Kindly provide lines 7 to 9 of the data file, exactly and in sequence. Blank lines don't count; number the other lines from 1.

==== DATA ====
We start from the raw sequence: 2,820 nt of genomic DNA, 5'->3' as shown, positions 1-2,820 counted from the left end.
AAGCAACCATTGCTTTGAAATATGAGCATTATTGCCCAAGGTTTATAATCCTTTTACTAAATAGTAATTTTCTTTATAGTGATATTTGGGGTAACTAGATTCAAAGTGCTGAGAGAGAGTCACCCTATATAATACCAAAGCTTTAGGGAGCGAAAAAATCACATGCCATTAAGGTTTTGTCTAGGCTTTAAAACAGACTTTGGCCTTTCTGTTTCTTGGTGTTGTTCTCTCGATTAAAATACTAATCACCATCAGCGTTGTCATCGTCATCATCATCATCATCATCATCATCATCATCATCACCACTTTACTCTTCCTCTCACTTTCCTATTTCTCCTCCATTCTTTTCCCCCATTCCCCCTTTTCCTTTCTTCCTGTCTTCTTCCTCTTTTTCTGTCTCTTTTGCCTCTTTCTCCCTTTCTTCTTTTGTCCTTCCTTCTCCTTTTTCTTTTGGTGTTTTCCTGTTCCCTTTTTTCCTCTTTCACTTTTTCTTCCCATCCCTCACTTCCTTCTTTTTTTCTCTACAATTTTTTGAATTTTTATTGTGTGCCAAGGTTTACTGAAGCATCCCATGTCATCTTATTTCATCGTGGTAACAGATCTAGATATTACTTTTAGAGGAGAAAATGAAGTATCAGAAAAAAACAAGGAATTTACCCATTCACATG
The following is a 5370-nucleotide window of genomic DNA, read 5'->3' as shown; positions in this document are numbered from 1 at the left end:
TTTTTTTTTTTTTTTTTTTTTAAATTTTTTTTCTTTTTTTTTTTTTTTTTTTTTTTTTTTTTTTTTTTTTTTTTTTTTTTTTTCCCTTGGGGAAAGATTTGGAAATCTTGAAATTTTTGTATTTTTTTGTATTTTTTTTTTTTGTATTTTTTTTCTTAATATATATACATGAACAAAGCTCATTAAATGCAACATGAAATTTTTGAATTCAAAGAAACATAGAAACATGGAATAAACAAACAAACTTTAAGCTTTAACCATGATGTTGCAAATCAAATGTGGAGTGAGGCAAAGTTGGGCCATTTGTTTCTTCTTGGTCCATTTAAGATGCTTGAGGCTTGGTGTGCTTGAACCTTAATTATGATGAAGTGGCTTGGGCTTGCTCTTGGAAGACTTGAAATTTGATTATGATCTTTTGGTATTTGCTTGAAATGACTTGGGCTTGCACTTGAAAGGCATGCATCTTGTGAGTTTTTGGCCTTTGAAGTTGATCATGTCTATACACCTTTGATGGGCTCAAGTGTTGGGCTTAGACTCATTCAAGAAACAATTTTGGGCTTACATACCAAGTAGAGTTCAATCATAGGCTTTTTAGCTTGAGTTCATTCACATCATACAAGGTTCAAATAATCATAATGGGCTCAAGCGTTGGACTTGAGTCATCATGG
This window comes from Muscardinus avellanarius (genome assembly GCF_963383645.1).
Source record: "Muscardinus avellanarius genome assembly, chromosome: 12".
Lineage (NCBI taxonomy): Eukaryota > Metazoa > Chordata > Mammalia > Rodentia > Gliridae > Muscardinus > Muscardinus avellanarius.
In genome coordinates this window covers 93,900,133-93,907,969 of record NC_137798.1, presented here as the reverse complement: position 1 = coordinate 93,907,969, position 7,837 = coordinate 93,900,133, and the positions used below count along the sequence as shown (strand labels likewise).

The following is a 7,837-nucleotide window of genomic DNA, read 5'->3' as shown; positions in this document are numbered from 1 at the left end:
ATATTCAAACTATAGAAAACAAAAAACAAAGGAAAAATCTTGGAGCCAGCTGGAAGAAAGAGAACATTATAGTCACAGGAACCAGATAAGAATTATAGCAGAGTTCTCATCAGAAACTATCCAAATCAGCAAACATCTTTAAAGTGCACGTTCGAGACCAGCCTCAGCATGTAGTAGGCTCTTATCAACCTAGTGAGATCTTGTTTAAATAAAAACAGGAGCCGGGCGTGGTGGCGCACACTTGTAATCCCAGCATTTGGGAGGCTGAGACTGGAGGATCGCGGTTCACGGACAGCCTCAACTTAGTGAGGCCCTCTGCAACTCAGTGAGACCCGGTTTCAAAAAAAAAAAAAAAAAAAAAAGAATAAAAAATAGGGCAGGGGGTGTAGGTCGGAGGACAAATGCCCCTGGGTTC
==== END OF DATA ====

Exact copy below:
Lineage (NCBI taxonomy): Eukaryota > Metazoa > Chordata > Mammalia > Rodentia > Gliridae > Muscardinus > Muscardinus avellanarius.
In genome coordinates this window covers 93,900,133-93,907,969 of record NC_137798.1, presented here as the reverse complement: position 1 = coordinate 93,907,969, position 7,837 = coordinate 93,900,133, and the positions used below count along the sequence as shown (strand labels likewise).

The following is a 7,837-nucleotide window of genomic DNA, read 5'->3' as shown; positions in this document are numbered from 1 at the left end: